Philips is a European giant but it's less known in the USA, largely because it's often cloaked behind other, more familiar brand names which it owns. Around 1979, Philips decided to enter the American market with enlargers under its own name.
|PCS 130||1979||6 x 7 cm||17½ x 23½||Condenser or Dichro||Rack & pinion||Single column lift & lock||1||$314 (condenser head) - $560 (dichro)||Geared fine focus control; tilting lensboard and carrier; dual focusing knobs; PCS-150 electronic Tri-One colorhead includes voltage stabilizer and timer, perfmits filtration chang w/o exposure compensation -- Reviewed Darkroom Photo Mag July 1979 (Vol 1 #3)|
|PCS 1000||1983||6 x 6 cm||14 x 18||Semi-diffusion||2||Electronic timer operates enlarger shutter (max 50 seconds)|
|PCS 2000||1981||6 x 6 cm||17½ x 19¾||Diffusion||Rack & pinion||Single column||1||$699||Tri-One Electronic Color System with voltage stabilizer and solid-state timer; system allows color filtration or B&W changes without exposure changes; tri-color printing with single exposure -- Reviewed Darkroom Photography, Jan 1982 (Vol 4 #1)|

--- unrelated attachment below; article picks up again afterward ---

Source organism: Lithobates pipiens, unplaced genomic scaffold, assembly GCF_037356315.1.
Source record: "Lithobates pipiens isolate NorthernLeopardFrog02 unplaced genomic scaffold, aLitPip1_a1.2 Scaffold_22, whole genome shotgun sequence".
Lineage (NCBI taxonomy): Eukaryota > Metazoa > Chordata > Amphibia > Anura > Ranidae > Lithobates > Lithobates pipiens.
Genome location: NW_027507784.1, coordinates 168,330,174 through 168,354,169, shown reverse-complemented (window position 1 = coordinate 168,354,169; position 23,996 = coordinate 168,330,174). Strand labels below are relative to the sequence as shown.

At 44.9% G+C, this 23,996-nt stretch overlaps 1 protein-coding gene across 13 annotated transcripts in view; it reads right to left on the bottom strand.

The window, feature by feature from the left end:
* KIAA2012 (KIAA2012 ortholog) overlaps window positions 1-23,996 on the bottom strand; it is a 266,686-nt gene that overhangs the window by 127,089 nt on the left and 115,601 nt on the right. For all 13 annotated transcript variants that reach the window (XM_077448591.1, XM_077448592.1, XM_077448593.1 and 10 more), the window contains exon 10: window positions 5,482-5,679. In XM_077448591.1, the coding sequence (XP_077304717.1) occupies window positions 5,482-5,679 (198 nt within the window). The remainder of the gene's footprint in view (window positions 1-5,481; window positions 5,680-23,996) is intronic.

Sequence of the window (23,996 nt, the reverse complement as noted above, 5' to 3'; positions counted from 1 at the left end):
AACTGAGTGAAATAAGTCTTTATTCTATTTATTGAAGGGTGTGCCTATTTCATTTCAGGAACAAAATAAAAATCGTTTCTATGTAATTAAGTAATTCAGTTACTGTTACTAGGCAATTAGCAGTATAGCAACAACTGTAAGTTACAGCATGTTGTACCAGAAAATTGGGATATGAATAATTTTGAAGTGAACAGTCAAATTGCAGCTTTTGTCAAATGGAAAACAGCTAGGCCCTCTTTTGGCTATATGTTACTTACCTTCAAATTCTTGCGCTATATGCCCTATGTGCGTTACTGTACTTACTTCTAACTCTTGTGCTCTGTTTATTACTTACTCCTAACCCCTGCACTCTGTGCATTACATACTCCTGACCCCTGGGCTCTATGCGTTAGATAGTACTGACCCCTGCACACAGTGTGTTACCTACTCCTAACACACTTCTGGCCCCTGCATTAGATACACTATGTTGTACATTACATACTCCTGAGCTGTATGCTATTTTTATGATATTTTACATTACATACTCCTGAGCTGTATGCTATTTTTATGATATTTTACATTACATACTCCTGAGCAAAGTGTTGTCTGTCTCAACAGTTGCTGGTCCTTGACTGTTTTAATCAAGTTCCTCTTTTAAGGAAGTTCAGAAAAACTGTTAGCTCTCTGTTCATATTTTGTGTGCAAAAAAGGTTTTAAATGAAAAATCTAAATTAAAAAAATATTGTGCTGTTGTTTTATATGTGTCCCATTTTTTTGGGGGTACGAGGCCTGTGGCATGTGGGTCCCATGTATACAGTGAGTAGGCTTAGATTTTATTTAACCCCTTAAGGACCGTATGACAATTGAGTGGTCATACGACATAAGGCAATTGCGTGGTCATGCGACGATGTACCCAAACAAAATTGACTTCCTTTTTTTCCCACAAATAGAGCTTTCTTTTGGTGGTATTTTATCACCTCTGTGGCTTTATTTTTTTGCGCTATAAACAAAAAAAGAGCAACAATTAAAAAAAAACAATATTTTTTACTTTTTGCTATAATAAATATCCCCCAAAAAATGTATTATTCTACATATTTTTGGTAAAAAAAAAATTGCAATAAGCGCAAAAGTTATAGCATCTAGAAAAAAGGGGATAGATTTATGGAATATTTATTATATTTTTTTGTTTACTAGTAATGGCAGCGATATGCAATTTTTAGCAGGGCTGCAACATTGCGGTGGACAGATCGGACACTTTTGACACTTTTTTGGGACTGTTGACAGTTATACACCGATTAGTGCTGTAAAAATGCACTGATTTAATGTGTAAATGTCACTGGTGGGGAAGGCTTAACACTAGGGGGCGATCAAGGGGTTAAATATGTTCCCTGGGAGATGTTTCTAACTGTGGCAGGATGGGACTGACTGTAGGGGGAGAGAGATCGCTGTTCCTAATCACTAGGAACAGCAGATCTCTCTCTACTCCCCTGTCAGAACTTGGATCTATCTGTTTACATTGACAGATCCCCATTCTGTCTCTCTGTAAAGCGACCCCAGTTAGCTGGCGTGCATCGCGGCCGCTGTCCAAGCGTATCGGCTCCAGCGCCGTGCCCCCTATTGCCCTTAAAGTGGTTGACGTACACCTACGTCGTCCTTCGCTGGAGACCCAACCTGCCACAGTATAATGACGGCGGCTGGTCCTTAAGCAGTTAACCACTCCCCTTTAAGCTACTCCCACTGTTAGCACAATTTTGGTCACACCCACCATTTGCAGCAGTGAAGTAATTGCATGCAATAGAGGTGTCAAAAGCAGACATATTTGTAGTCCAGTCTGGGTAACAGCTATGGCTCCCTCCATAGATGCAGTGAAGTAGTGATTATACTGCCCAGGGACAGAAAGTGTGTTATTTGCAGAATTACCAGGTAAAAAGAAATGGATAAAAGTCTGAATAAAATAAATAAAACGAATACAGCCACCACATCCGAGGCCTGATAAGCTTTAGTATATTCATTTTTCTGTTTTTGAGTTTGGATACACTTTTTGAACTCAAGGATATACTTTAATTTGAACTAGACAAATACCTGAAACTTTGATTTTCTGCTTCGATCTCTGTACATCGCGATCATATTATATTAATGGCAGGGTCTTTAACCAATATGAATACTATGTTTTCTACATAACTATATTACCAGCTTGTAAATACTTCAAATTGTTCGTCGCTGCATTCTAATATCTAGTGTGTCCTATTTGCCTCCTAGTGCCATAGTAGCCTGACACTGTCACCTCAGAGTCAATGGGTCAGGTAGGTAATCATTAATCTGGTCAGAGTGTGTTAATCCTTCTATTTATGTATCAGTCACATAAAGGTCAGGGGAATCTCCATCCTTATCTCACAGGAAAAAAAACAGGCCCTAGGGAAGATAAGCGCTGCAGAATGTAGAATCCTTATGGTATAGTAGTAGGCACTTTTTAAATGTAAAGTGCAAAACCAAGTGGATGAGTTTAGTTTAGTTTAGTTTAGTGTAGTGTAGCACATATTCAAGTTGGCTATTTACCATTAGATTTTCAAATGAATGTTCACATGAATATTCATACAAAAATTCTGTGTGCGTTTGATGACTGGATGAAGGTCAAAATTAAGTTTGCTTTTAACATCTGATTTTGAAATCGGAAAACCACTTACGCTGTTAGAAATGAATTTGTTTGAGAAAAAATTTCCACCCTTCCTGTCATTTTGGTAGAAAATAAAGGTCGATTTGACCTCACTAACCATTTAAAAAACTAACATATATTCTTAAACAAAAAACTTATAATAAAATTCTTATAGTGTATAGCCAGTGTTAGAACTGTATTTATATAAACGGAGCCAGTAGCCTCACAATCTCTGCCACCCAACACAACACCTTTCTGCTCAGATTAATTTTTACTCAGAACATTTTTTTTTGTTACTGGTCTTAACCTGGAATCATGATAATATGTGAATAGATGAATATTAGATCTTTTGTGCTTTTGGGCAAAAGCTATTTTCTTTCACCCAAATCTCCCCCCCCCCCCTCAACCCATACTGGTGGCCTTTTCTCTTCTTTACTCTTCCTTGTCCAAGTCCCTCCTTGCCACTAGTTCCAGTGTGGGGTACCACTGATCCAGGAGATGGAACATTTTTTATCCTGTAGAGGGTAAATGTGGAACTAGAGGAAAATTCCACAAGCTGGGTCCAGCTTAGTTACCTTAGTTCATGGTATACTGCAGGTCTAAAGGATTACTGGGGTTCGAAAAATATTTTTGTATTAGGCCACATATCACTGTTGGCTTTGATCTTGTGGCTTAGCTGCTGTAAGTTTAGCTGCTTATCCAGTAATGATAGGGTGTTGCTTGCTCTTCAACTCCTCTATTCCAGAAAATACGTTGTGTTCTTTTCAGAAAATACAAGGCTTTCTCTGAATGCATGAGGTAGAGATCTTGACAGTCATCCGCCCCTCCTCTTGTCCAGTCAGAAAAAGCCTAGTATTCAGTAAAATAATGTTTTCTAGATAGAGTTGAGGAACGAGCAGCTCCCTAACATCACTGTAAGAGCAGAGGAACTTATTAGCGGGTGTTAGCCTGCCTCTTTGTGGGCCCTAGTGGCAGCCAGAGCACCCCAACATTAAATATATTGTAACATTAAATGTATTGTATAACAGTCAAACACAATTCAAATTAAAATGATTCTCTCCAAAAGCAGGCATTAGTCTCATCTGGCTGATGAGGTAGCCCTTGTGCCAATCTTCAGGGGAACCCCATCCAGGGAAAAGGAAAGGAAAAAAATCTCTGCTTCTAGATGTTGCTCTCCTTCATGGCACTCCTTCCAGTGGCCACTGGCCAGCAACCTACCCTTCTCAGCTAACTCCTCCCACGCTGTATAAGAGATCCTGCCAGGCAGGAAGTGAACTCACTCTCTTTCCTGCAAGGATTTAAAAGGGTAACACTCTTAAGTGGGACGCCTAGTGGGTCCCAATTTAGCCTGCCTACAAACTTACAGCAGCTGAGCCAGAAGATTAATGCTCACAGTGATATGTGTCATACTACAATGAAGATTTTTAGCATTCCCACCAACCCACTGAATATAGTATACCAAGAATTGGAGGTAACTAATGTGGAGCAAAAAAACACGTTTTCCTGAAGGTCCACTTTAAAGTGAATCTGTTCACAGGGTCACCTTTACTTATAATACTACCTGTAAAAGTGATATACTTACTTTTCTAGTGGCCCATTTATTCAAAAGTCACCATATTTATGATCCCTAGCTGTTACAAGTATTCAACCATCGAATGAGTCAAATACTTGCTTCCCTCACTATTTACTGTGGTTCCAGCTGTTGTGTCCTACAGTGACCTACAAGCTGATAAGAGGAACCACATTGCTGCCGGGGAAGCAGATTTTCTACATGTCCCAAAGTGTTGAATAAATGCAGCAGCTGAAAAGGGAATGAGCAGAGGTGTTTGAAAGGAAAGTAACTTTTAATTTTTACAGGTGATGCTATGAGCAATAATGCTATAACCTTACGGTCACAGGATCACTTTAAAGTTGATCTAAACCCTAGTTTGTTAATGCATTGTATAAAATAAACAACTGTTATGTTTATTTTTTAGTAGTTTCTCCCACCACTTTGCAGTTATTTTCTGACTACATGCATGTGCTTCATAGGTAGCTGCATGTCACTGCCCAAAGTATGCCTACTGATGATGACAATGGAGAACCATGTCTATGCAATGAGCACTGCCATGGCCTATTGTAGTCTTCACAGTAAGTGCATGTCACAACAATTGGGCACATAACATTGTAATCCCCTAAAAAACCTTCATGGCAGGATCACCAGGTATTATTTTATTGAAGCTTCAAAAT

Era: It's nearly impossible to get actual production year spans; I've provided this simply to give an idea of when an enlarger was in production.
- Bellows means that the lens stage is connected to bellows that expand and collapse, and the bellows are typically moved via a wheel using friction (as opposed to using rack & pinion gears).
- Helical focusing means a collar around the lens is turned, and the lens housing is threaded so that the lens moves up and down.
- Rack & Pinion means that the lens stage moves up and down via a knob that turns gears.
- Tube means that the lens is set into a tube that moves up and down (as opposed to bellows).